filteredList.add(photo);
            }
        }
    }
});

Now, the RxJava variant still isn't smaller, although with Lambdas it would be getter closer to the Callback variant. Furthermore, if you have access to the JSON feed, it would be kind of weird to retrieve all photos when you're only displaying the PNGs. Just adjust the feed to it only displays PNGs.

First conclusion

It doesn't make your codebase smaller when you're loading a simple JSON that you prepared to be in the right format.

Now, let's make things a bit more interesting. Let's say you not only want to retrieve the userPhoto, but you have an Instagram-clone, and you want to retrieve 2 JSONs: 1. getUserDetails() 2. getUserPhotos()

You want to load these two JSONs in parallel, and when both are loaded, the page should be displayed. The callback variant will become a bit more difficult: you have to create 2 callbacks, store the data in the activity, and if all the data is loaded, display the page:

Callback:

api.getUserDetails(userId, new Callback<UserDetails>() {
    @Override
    public void onSuccess(UserDetails details, Response response) {
        this.details = details;
        if(this.photos != null) {
            displayPage();
        }
    }
});

api.getUserPhotos(userId, new Callback<List<Photo>>() {
    @Override
    public void onSuccess(List<Photo> photos, Response response) {
        this.photos = photos;
        if(this.details != null) {
            displayPage();
        }
    }
});

RxJava:

private class Combined {
    UserDetails details;
    List<Photo> photos;
}


Observable.zip(api.getUserDetails(userId), api.getUserPhotos(userId), new Func2<UserDetails, List<Photo>, Combined>() {
            @Override
            public Combined call(UserDetails details, List<Photo> photos) {
                Combined r = new Combined();
                r.details = details;
                r.photos = photos;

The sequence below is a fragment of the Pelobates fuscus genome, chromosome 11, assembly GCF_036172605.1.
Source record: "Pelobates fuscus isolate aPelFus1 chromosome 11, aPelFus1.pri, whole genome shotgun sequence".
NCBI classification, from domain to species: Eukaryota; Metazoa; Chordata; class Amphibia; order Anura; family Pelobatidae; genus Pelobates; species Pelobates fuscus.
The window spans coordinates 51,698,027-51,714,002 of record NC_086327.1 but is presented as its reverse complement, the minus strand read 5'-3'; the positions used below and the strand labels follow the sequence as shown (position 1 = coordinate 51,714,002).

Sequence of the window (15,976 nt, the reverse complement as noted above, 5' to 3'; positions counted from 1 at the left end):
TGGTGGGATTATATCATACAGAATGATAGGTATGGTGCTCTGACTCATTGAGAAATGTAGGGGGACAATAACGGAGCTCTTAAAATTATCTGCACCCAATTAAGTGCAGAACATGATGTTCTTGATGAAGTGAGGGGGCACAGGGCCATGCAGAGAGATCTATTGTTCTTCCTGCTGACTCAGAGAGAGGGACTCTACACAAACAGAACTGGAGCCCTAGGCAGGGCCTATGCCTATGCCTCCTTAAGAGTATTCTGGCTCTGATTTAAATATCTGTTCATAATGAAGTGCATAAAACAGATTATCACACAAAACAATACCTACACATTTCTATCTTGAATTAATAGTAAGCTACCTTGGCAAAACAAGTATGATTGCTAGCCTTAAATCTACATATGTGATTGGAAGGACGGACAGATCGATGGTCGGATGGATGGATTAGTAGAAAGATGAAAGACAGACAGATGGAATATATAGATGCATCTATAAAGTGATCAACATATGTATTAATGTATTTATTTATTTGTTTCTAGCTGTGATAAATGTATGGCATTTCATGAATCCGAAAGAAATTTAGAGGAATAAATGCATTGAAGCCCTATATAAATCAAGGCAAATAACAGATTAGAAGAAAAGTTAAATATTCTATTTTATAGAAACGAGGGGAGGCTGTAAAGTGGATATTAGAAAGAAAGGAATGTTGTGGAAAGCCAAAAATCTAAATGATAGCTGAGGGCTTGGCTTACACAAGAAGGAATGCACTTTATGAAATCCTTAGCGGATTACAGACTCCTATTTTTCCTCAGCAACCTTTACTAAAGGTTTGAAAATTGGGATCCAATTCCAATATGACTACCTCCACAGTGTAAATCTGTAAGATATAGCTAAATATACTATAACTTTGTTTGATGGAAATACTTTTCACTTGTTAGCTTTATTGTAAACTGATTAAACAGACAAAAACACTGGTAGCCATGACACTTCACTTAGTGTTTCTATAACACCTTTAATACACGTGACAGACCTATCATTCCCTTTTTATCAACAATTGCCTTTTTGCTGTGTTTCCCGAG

return r;
            }
        }).subscribe(new Action1<Combined>() {
            @Override
            public void call(Combined combined) {
            }
        });

We are getting somewhere! The code of RxJava is now as big as the callback option. The RxJava code is more robust; Think of what would happen if we needed a third JSON to be loaded (like the latest Videos)? The RxJava would only need a tiny adjustment, while the Callback variant needs to be adjusted in multiple places (on each callback we need to check if all data is retrieved).

Another example; we want to create an autocomplete field, which loads data using Retrofit. We don't want to do a webcall every time an EditText has a TextChangedEvent. When typing fast, only the last element should trigger the call. On RxJava we can use the debounce operator:

inputObservable.debounce(1, TimeUnit.SECONDS).subscribe(new Action1<String>() {
            @Override
            public void call(String s) {
                // use Retrofit to create autocompletedata
            }
        });

I won't create the Callback variant but you will understand this is much more work.

Conclusion: RxJava is exceptionally good when data is sent as a stream. The Retrofit Observable pushes all elements on the stream at the same time. This isn't particularly useful in itself compared to Callback. But when there are multiple elements pushed on the stream and different times, and you need to do timing-related stuff, RxJava makes the code a lot more maintainable.